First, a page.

In conversation with Sanja Mitrović
– Cảm ơn nước Đức
The interests of Sanja Mitrović, theatre director and performer whose recent play Danke Deutschland – Cảm ơn nước Đức has premiered at Berlin’s Schaubühne, are anchored in translating theatre as decentralised space and putting an emphasis on lived experience. Dissecting the urgent socio-economic realities, such as immigration, political and cultural integration, she approaches theatre as a tool for re-engaging and deepening the affective potential of collective experience, involving actors and non-actors in a vibrant, expressive and non-hierarchical fusion of dance, music and performance where no discipline is left to dominate. We talked about self-representation, the ideological divide between East and West, breaking the Vietnamese culture of silence, and understanding of the world through theatre.
THIS IS BADLAND: The characters in your play enact and embody a fluid constellation of topics (community, diaspora, memory). It struck me that by employing a casual and dissociative tone in the play you avoid the fetishistic representation of its subjects. How do you transfer this understanding in your role as director?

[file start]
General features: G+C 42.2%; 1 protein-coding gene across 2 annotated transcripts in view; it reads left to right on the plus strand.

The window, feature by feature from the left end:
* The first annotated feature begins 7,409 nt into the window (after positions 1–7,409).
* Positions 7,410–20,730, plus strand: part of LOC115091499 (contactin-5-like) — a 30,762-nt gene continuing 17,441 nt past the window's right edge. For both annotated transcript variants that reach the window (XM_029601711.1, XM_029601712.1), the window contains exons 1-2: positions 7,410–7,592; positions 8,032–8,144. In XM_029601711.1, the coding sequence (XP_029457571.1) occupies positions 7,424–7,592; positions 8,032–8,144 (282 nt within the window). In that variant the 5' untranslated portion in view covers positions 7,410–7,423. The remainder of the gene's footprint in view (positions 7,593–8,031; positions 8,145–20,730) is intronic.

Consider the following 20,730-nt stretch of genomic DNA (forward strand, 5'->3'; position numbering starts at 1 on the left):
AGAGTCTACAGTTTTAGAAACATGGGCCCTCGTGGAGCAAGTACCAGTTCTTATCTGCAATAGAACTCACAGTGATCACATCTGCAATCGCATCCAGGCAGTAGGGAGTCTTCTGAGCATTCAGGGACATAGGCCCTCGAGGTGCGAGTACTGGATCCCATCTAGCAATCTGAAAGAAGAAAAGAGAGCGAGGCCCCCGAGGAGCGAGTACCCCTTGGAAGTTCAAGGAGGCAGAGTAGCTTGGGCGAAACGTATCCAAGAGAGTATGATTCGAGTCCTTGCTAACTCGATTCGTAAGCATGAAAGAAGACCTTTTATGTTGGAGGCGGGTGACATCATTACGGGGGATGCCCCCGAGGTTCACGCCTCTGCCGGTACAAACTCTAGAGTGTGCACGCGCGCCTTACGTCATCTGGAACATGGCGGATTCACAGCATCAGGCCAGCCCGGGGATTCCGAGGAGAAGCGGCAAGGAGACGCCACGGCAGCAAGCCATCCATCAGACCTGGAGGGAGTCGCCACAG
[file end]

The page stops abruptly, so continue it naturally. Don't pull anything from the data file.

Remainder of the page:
Sanja Mitrović: In my work, there’s consistently an impulse towards engaging the lived experience directly, head-on. This might stem from an urge to inject a dose of "reality" — showing things simply as they are — and make the theatrical experience more involved and, perhaps, more responsible. In this sense, the subjects in my plays are not typical dramatic characters. They do assume certain "roles" and follow narrative arcs, which are necessary for dramaturgy, but on the whole, they are more or less function as the portraits of themselves. As a director what I expect from you, the viewer, is to engage with their stories more acutely, and more actively, than you would with fictional characters who, as you’re inevitably aware of, have been written to represent certain ideas or attitudes. It’s a complicated proposition in which things are never as straightforward as they might appear. How we see ourselves is one thing, but how others see us is quite another. This gap in perception can be similar to the ‘classical’ reading of a character – how the actor interprets the role, how the artistic team translates it for stage, and, consequently, how the audience relates to it. To avoid that kind of characterisation, I try to stay in a "low-key" register, stick with the vernacular, and keep, as you say, a casual and dissociative tone.